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The queen was in her parlour: Guinevere and space
Halmstad University, School of Humanities (HUM), Contexts and Cultural Boundaries (KK).
2011 (English)Conference paper, Published paper (Other academic)
Abstract [en]

Guinevere’s identity as queen in Malory’s works is closely associated with  place: in the royal castles, under the protection of the king, she exerts queenly power. Unlike Isode, who is rather a movable queen, Guinevere remains in the royal castles, tied to the safe space they constitute. The threat to the queen outside the castle is explicitly sexual: in the castle, her position as a chaste wife is protected, outside it she is constantly under the threat of rape.The close association of the queen and the space of the castle can be seen in that threats to the queen’s person are often conveyed in siege images; either directly, as in the siege of the Tower, or indirectly, as in Meleagant’s castle, with the wounded knights between her and her would-be ravisher – and the more successful siege laid by Lancelot.However, even in the space of her own castle, her position is never guaranteed, but always precarious; only through vigilance and good relationships with knights of prowess who are willing to fight for her in trials by combat can the queen retain her safe space. It is a sign of the degeneration of the round table that Guinevere is accused of poisoning a knight in the castle, and later attacked in her own chamber. Significantly, the argument between Arthur and Gawain centres on the queen’s chamber, and what Lancelot was doing there, an argument which also seems to convey different views of the function of the queen’s chamber: to Arthur, it is a private space that has been invaded by another man than himself; to Gawain, it seems to be the centre of the queen’s power to honour and reward knights. The relationship of Guinevere and the castle is a complex and variable one: the castle would normally constitute a safe space, where she is honoured as queen of the land. However, she is attacked both outside the castle, and eventually also inside it. Outside the convent, there is no safe space for Malory’s queen.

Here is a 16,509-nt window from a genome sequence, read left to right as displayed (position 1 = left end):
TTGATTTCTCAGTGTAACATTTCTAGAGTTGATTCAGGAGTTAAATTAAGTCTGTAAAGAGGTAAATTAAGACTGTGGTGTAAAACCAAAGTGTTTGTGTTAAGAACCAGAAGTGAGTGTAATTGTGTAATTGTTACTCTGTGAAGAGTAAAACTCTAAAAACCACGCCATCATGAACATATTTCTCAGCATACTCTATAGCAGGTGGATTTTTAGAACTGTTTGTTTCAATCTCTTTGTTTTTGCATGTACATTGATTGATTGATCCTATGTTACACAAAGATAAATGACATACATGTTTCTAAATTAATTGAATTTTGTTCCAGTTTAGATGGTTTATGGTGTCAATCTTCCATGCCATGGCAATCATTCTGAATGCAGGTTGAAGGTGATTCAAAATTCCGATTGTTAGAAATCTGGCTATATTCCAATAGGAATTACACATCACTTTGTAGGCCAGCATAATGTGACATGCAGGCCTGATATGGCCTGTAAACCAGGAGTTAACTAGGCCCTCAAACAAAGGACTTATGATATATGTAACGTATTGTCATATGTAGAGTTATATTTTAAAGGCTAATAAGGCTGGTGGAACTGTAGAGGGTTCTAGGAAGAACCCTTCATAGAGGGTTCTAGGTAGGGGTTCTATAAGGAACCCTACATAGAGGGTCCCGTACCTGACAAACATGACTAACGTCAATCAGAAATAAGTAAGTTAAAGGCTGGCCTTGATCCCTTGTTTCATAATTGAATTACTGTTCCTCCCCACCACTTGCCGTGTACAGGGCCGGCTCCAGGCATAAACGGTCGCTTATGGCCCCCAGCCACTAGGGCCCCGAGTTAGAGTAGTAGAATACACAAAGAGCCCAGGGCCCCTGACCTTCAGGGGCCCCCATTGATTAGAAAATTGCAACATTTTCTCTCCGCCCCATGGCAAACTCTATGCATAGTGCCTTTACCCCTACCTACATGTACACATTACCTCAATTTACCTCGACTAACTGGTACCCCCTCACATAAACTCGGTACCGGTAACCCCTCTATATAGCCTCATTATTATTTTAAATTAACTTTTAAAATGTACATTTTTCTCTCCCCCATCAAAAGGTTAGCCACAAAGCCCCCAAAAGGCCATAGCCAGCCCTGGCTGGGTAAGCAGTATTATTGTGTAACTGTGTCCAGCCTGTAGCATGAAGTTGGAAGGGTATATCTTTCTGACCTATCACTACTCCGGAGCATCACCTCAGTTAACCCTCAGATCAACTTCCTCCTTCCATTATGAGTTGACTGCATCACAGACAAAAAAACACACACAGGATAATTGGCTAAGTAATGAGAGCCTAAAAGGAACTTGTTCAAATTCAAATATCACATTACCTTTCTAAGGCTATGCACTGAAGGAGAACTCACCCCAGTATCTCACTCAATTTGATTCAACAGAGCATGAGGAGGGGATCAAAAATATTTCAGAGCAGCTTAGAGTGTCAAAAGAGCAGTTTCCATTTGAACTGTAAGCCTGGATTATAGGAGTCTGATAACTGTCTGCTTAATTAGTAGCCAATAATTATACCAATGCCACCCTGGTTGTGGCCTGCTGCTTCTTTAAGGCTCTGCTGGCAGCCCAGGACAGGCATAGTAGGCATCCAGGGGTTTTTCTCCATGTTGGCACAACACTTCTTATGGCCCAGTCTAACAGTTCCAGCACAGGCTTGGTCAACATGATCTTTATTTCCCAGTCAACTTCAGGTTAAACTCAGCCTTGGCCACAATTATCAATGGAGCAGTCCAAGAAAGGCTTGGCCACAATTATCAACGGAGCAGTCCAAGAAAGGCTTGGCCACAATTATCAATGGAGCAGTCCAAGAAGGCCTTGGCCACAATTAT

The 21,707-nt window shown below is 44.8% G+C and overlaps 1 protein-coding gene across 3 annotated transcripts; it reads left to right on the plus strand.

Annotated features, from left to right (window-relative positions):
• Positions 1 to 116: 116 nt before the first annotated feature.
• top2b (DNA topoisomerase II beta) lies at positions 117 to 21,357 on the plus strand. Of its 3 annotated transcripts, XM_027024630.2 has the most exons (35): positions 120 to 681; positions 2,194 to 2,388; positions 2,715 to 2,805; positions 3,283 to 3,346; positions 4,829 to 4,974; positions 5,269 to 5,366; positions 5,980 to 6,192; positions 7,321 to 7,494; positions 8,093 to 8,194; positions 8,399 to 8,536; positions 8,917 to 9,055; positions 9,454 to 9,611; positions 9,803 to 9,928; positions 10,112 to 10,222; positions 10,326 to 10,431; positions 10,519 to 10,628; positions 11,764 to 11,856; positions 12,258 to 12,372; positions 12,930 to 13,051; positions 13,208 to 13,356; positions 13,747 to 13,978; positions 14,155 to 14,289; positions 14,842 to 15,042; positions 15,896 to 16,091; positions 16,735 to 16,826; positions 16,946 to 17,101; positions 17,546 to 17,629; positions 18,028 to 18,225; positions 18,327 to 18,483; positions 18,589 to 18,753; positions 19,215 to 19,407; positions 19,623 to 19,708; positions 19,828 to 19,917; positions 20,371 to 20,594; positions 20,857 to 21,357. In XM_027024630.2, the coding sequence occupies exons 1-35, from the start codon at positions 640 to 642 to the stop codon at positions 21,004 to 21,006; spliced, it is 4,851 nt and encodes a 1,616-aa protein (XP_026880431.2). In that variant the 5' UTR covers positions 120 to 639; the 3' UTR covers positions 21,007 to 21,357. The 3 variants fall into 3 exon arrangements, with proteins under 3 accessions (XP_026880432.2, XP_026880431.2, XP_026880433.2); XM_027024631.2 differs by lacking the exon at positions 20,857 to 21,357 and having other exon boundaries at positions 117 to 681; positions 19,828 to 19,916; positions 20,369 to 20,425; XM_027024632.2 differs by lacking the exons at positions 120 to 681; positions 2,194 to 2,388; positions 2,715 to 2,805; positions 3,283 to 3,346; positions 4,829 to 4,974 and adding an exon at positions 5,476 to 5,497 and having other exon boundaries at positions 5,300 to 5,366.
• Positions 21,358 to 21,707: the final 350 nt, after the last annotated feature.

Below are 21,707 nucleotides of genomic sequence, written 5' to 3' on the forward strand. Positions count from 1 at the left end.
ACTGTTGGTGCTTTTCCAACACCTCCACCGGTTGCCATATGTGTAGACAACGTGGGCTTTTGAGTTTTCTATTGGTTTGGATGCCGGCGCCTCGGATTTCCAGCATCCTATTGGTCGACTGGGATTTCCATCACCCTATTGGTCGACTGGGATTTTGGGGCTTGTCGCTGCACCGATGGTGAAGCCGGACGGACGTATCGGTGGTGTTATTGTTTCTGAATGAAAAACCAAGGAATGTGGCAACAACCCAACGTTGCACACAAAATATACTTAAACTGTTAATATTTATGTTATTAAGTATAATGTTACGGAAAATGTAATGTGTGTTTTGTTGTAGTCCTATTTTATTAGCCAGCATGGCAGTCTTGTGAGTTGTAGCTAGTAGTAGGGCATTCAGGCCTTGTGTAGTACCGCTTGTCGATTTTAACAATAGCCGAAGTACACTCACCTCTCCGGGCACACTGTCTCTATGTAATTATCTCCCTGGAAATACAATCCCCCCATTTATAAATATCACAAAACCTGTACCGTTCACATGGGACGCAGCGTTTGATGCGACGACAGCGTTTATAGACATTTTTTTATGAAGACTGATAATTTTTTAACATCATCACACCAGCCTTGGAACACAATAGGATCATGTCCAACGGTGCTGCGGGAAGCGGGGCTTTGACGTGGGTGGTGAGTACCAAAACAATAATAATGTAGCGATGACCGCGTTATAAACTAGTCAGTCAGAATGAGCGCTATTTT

Place, publisher, year, edition, pages
2011.
Keyword [en]
Arthuriana
National Category
Humanities
Identifiers
URN: urn:nbn:se:hh:diva-16067OAI: oai:DiVA.org:hh-16067DiVA: diva2:438043
Conference
XXIII Triennial Congress of the International Arthurian Society, Bristol, July 25-30
Available from: 2011-08-31 Created: 2011-08-31 Last updated: 2013-03-14Bibliographically approved

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CiteExportLink to record
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Cite
Citation style
  • apa
  • ieee
  • modern-language-association-8th-edition
  • vancouver
  • Other style
More styles
Language
  • de-DE
  • en-GB
  • en-US
  • fi-FI
  • nn-NO
  • nn-NB
  • sv-SE
  • Other locale
More languages
Output format
  • html
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  • asciidoc
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